As epic as this confrontation sounds, the outcome will not make or break either team’s season. The winner of this game, barring any late season bad losses, should set themselves up to be the No. 1 overall seed in the NCAA tournament. The loser should be in line to receive one of the three remaining No. 1 seeds.

While UConn has plenty of NCAA tournament success, Louisville has done pretty well themselves. Under Walz, Louisville has made 10 straight NCAA tournament appearances. During that span, Louisville has finished as the NCAA runner-up to UConn twice (2009 and 2013).

In both of those runner-up years, Louisville had one of the best players in the country leading their team. In 2009, Angel McCoughtry led the Cards, and in 2013, Shoni Schimmel was their leader. This season, Louisville has, in my humble opinion, the best player in the country in Asia Durr. But the difference between this team and the two runner-up teams is that Louisville has Myisha Hines-Allen, who would be the best player on about 98 percemt of every other team in the country. Yes, Louisville has an amazing 1-2 punch, as well as a very good supporting cast that seems to keep getting better as they gain experience. Also, the development of junior Sam Fuehring and sophomores Jazmine Jones and Kylee Shook really makes them a deep team. That depth makes Louisville a team that just wears you down over the course of a game.

Could the star power balanced with the great supporting players be the perfect formula that takes the Cards all the way to the National Championship? I’m not sure, but I definitely wouldn’t bet against it.

Regardless of whether they win it all or not, the Cards have marched their way straight to the top and given themselves the opportunity to see if they have what it takes. It should be very fun and interesting to witness. Stay tuned.




Debuting in this month’s edition, we’re going to take a look at the rules, history, culture and competitions among other facets of the worldwide soccer tapestry. For the uninitiated, consider this section a crash course in understanding the world’s most popular sport; for the indoctrinated, you’ll probably learn something new as well.

The rules for the game of soccer (referred to as some variation of football virtually everywhere else) are governed by the International Football Association Board (IFAB), not FIFA. There are 17 rules that explicitly outline every aspect of the game, and as a certified referee, I can assure you it’s not an easy compendium to internalize. For your sanity, I will distill the first five rules for you here, along with some commentary.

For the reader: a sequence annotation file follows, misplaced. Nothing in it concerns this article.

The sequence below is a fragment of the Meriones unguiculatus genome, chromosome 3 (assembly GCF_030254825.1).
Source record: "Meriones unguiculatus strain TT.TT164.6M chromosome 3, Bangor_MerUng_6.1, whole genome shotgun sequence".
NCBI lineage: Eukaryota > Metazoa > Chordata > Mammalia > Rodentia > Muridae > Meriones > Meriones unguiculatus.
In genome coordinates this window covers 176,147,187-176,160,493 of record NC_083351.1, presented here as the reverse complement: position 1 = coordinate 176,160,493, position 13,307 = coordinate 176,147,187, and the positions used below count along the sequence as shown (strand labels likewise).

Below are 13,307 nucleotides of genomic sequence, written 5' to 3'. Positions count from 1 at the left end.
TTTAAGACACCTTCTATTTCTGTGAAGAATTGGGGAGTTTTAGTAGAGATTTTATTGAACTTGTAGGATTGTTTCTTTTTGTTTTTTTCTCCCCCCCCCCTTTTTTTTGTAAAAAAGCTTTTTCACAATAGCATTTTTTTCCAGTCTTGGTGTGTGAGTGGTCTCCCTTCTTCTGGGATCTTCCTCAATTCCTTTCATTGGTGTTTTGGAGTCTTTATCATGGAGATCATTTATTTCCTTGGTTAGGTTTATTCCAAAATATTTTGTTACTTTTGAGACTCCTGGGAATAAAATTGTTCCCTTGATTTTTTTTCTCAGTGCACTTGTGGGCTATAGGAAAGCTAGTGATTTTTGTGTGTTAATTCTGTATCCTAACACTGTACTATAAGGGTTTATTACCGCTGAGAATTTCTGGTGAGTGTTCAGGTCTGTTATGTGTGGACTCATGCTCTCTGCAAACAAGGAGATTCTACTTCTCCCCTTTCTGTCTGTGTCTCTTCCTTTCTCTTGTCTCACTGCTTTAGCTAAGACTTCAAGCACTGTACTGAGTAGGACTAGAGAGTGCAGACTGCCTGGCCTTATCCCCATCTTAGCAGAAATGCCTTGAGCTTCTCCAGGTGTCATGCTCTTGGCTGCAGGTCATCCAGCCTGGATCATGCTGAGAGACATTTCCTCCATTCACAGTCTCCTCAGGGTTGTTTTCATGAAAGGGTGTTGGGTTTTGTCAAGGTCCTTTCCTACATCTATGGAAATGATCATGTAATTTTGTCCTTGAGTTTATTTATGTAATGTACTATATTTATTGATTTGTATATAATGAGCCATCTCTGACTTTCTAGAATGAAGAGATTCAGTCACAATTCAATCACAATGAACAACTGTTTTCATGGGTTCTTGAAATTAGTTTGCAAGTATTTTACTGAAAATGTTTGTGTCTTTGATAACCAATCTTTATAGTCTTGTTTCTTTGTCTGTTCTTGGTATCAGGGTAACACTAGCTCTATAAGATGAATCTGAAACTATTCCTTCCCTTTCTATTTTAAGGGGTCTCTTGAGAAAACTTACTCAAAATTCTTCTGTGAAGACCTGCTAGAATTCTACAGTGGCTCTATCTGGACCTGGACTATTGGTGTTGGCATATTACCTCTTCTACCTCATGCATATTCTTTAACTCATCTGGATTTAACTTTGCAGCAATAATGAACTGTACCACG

Much like in baseball, parts of the dimensions of the field can vary. The length of the pitch (a term unique to soccer that we’ll explore in a future issue) can vary between 100 and 130 yards, while the width is somewhere between 50 and 100 yards. Yes, you can have a square pitch.

At the end of each half is the penalty area, also called the goalie box, 18-yard box, or simply the box. This is the area that the goalkeeper is allowed to handle the ball in. A foul committed inside this area results in a penalty kick (we’ll get to that next edition). The smaller box inside of the penalty area is called the goal area, and is sometimes referred to as the 6-yard box or the six.

Other than that, there is the penalty mark, measuring 12 yards from the center of the goal. This is where penalty kicks are taken from. If you’re wondering what the arc is at the top of the penalty area, that’s for during penalty kicks. Players must stay 10 yards away from the spot until the moment the ball is kicked, and that arc is the area of exclusion outside of the penalty area itself. For penalty decisions, this arc is not considered part of the penalty area.


Every team at LouCity’s level uses a size 5 soccer ball. Fun Tidbit: Colors of balls vary between manufacturers, but in case of snow, match officials will break out an orange neon or yellow ball. Let’s move on.


There are 11 players per team, including a goalkeeper. The 10 players that aren’t the goalie are often referred to as outfield players. In the United Soccer League, where LouCity plays, each team is permitted three substitutes, a convention the USL only adopted last season. Once a player is subbed off the field, they are not allowed to re-enter.


While policy on shirt sponsors varies from league to league, players are required to have: